Social Security Disability: Functional Aspects of Social Security Hearings - The 5 Step Process




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Attorney licensed in Indiana
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Like most valid and recognized adjudication systems, the SSA's five-step disability determination process is based on the notion of fundamental fairness. Understanding how the five-step process works is crucial; accordingly, two key concepts should be realized: first, the analysis is sequential, meaning that the claimant cannot proceed from one step to another until it is determined that he is disabled; and second, the analysis is a process, meaning that it requires consideration of many elements, consisting of both medical and vocational evidence. In order for the process to begin, a claimant must first be eligible. If a claimant is rendered unable to continue employment at any time before age sixty-five, the claimant may be eligible for DIB as long as the claimant meets the SSA's standard for disability and is "deemed 'insured' because [the claimant has] worked the required number of quarters for a person [of her] age and has contributed to the [SSA] system."  Once the applicant is deemed eligible, the SSA next determines whether the applicant is disabled under the five-step sequential evaluation process. 
Step 1. The first of the five-step sequential evaluation process is to determine whether the individual is engaged in substantial gainful activity ("SGA"). If the individual is working and the work meets the criteria of SGA, then the individual is not disabled and the determination process ceases; however, if the claimant meets the SGA requirement, then the process continues.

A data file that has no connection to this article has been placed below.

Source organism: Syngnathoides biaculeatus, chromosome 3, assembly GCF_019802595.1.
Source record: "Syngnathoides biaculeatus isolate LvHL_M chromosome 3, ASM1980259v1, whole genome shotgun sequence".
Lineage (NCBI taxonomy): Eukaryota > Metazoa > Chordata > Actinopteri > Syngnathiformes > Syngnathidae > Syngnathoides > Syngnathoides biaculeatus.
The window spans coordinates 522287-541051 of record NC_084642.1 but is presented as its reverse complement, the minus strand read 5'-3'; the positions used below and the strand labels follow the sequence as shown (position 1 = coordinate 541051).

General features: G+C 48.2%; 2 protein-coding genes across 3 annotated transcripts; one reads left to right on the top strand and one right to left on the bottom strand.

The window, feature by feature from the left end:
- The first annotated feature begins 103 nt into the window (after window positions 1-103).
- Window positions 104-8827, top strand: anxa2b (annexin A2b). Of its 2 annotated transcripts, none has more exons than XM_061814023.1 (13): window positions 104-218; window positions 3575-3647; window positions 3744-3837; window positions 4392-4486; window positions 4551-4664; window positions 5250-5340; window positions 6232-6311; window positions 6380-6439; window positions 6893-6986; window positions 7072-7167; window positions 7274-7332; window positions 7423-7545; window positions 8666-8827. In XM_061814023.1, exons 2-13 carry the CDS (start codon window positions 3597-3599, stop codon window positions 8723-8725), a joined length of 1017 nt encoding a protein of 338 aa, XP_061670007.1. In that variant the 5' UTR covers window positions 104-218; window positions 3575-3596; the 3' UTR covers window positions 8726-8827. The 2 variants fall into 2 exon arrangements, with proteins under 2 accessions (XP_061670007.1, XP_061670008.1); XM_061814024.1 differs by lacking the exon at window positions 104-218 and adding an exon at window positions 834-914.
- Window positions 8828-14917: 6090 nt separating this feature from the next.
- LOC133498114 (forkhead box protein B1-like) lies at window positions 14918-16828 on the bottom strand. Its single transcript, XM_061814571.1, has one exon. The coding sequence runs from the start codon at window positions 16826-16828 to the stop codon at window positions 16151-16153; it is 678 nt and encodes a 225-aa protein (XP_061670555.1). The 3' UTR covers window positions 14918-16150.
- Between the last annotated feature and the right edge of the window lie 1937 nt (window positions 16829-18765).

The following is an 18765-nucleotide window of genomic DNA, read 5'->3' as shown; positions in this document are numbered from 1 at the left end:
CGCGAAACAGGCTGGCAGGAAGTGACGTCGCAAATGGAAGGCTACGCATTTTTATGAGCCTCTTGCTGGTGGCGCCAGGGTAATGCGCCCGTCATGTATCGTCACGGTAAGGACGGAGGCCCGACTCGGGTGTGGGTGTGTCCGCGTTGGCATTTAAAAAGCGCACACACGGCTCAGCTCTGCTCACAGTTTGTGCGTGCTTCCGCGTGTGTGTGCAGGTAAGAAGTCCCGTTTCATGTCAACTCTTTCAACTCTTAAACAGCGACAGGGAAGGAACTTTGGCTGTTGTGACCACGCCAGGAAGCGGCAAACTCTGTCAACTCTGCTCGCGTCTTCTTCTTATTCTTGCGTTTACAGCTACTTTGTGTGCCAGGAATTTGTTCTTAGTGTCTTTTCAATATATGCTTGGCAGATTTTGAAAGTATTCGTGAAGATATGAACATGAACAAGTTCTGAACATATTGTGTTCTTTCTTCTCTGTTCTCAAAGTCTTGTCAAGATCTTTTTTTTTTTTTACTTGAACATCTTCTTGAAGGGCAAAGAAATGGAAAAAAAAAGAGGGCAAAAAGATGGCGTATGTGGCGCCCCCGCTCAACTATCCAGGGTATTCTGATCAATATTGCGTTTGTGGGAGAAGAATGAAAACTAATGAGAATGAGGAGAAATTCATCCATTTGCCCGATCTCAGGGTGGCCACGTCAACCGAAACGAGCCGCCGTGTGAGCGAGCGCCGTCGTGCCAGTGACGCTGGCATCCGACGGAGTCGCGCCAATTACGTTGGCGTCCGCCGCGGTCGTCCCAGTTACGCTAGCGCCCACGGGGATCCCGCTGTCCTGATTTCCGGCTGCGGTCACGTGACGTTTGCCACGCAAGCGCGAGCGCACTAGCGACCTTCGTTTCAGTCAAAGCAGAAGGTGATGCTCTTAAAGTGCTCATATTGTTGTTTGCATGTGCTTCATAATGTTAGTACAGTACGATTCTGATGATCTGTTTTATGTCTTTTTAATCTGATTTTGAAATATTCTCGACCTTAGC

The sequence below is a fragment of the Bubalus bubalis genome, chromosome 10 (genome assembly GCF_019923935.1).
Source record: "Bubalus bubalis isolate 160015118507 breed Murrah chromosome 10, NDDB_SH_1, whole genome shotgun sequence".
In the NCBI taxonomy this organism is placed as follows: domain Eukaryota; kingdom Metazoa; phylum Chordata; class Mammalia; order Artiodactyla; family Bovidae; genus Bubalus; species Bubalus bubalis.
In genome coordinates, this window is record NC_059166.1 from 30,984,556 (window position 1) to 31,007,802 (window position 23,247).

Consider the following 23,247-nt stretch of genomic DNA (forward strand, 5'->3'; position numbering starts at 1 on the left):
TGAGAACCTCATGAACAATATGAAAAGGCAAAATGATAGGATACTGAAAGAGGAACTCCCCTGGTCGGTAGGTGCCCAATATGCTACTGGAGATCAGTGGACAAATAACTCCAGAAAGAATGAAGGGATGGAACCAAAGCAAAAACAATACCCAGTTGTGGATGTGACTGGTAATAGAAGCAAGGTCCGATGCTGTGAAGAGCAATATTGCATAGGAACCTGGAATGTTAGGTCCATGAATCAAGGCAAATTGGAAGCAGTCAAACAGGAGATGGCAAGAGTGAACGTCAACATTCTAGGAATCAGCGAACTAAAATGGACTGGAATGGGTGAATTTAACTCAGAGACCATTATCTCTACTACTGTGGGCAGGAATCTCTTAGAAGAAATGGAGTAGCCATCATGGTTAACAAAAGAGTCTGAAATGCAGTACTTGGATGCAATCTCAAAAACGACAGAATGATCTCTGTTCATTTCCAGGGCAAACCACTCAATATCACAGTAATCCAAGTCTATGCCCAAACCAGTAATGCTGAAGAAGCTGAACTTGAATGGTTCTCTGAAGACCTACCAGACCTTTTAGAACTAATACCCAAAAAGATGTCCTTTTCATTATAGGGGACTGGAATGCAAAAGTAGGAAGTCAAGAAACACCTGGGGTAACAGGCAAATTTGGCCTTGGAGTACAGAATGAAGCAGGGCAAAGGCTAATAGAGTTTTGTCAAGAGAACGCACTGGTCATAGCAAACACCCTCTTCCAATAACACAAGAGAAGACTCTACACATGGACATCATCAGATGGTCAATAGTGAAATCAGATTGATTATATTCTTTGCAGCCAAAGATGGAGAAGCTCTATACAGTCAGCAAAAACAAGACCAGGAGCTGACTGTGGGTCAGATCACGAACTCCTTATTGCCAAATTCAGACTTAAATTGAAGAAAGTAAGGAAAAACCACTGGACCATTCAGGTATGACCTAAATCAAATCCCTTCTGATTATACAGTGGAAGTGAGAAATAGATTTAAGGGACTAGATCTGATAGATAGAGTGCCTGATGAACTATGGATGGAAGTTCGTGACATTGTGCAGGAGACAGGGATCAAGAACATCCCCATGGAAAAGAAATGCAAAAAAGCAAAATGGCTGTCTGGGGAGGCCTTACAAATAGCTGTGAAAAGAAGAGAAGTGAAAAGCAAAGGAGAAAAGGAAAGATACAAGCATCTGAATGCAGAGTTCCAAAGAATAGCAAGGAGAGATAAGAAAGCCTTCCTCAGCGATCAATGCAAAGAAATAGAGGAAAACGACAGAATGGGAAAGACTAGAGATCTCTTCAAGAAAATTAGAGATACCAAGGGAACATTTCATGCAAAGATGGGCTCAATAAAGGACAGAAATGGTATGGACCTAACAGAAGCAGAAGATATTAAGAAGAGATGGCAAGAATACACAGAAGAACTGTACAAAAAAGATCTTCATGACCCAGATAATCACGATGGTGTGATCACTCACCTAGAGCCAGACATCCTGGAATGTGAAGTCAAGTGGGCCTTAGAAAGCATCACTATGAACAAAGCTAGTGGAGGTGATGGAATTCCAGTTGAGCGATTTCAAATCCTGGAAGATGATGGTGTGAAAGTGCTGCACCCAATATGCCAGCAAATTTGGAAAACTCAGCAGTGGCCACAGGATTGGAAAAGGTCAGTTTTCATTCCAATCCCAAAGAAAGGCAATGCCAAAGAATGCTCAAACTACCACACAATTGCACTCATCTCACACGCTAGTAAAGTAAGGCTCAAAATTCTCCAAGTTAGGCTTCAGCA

Step 2. The second step is to determine whether the individual has an impairment, or combination of impairments, that is severe. If the individual does not have an impairment, or combination of impairments, that is severe, the SSA finds the individual not disabled, and the determination process ceases.
Step 3. The third step is to determine whether the individual's impairment meets the severity of an impairment listed in the Social Security Regulations.  If it does, the individual is deemed disabled.
Step 4. If it does not, the SSA proceeds to step four, which is to determine whether the individual's impairment(s) prevent(s) her from doing her past relevant work ("PRW"), considering her residual functional capacity ("RFC").  If the individual's impairment(s) prevent(s) her from doing her PRW, the SSA proceeds to the last of the five-step process.
Step 5. In this last step, the SSA determines whether a significant number of jobs that the individual is able to perform exists in the national economy, considering her RFC together with the vocational factors of age, education, and work experience. If a significant number of jobs that the individual can perform exists in the national economy, the SSA finds that the individual is not disabled under Social Security Regulations; if a significant number of jobs that the individual can perform does not exist in the national economy, then the SSA rules that the individual is disabled. When determining disability, the SSA does not consider whether the individual filing for DIB would actually be hired if she applied for work; in other words, factors such as unemployment rates or job availability in the claimant's hometown are not considered. Instead, the Social Security Regulations declare that the test for disability takes into account only the individual's ability to complete work. 

Additional Resources

To read more, please follow the below link to my article published in the Valparaiso University Law Review.
 

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